• PTSD can be related to other health problems. PTSD symptoms can make physical health problems worse. For example, studies have shown a relationship between PTSD and heart trouble. By getting help for your PTSD you could also improve your physical health.

Source: National Center for PTSD

Treatment and therapy for post-traumatic stress disorder (PTSD)

Treatment for PTSD can relieve symptoms by helping you deal with the trauma you’ve experienced. A doctor or therapist will encourage you to recall and process the emotions you felt during the original event in order to reduce the powerful hold the memory has on your life.

You’ll also:

  • Explore your thoughts and feelings about the trauma
  • Work through feelings of guilt and mistrust
  • Learn how to cope with intrusive memories
  • Address problems PTSD has caused in your life and relationships

Types of treatment for post-traumatic stress disorder (PTSD)

Trauma-focused cognitive-behavioral therapy involves gradually "exposing" yourself to feelings and situations that remind you of the trauma, and replacing distorted and irrational thoughts about the trauma with a more balanced picture.

Family therapy can help your loved ones understand what you’re going through and help the family work through relationship problems.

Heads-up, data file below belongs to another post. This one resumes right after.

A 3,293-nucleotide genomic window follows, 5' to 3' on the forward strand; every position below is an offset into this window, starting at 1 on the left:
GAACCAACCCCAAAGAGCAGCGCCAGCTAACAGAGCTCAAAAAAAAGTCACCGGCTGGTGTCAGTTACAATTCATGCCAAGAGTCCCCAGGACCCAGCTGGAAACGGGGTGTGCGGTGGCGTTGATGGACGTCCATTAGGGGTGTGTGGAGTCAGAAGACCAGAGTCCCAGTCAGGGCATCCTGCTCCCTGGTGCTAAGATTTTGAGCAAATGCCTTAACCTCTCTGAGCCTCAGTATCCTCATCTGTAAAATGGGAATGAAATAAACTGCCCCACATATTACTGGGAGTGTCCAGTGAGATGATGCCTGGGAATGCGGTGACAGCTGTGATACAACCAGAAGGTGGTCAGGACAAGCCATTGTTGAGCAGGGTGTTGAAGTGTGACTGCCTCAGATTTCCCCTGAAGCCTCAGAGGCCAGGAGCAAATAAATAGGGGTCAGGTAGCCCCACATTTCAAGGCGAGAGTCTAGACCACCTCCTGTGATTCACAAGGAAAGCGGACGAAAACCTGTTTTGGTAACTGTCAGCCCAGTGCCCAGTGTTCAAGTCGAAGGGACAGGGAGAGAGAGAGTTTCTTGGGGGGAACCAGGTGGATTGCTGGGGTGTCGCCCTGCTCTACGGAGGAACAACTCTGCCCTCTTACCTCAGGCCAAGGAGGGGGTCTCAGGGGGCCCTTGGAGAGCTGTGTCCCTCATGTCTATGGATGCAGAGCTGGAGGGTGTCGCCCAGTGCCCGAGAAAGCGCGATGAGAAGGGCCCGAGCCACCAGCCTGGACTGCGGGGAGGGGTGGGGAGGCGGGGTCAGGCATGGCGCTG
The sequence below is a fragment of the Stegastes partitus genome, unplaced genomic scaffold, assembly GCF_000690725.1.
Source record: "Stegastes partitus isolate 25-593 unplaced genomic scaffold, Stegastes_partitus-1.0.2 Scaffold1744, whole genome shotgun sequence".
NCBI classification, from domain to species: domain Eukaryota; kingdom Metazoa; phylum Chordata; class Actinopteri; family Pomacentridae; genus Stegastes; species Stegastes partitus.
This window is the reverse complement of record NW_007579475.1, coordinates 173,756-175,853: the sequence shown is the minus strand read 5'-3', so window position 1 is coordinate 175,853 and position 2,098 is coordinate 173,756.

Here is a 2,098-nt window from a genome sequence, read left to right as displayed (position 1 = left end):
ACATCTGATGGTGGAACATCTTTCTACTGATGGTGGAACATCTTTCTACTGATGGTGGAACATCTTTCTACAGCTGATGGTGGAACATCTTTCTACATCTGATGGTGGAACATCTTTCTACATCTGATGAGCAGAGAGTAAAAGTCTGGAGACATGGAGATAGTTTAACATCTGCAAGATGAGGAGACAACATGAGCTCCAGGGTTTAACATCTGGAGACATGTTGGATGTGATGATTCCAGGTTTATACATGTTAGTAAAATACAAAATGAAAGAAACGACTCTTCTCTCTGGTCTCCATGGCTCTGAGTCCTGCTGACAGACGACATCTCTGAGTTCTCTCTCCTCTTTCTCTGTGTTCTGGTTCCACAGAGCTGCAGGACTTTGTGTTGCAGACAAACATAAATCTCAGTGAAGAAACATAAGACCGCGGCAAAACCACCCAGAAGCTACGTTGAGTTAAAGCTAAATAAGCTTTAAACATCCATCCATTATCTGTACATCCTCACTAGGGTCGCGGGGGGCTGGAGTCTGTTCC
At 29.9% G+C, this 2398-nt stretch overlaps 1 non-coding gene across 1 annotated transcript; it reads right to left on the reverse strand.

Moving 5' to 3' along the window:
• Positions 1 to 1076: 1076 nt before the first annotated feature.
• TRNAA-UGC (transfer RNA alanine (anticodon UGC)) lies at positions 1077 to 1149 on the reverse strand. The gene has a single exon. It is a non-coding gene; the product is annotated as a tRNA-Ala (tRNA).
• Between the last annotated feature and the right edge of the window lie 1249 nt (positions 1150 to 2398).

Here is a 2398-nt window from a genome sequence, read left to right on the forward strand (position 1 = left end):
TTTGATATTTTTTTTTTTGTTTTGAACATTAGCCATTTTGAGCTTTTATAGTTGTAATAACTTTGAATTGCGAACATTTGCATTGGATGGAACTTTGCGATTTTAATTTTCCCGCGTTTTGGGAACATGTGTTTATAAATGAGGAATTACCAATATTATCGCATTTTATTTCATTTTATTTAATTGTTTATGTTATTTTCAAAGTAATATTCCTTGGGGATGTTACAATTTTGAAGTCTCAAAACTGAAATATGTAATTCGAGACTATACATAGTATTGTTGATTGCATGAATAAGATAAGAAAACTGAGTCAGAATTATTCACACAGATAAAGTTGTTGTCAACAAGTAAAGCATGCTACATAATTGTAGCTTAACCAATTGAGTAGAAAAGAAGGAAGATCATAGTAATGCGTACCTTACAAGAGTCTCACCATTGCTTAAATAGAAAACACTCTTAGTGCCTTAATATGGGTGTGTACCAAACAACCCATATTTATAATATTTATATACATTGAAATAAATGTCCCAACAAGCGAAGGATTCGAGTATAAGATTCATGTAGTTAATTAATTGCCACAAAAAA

Medication is sometimes prescribed to people with PTSD to relieve secondary symptoms of depression or anxiety, although they do not treat the causes of PTSD.

EMDR (Eye Movement Desensitization and Reprocessing) incorporates elements of cognitive-behavioral therapy with eye movements or other forms of rhythmic, left-right stimulation, such as hand taps or sounds. These techniques work by "unfreezing" the brain’s information processing system, which is interrupted in times of extreme stress.

Finding a therapist for post-traumatic stress disorder (PTSD)

When looking for a therapist, seek out mental health professionals who specialize in the treatment of trauma and PTSD. You can ask your doctor or other trauma survivors for a referral, call a local mental health clinic, psychiatric hospital, or counseling center, or see the Resources and References section below.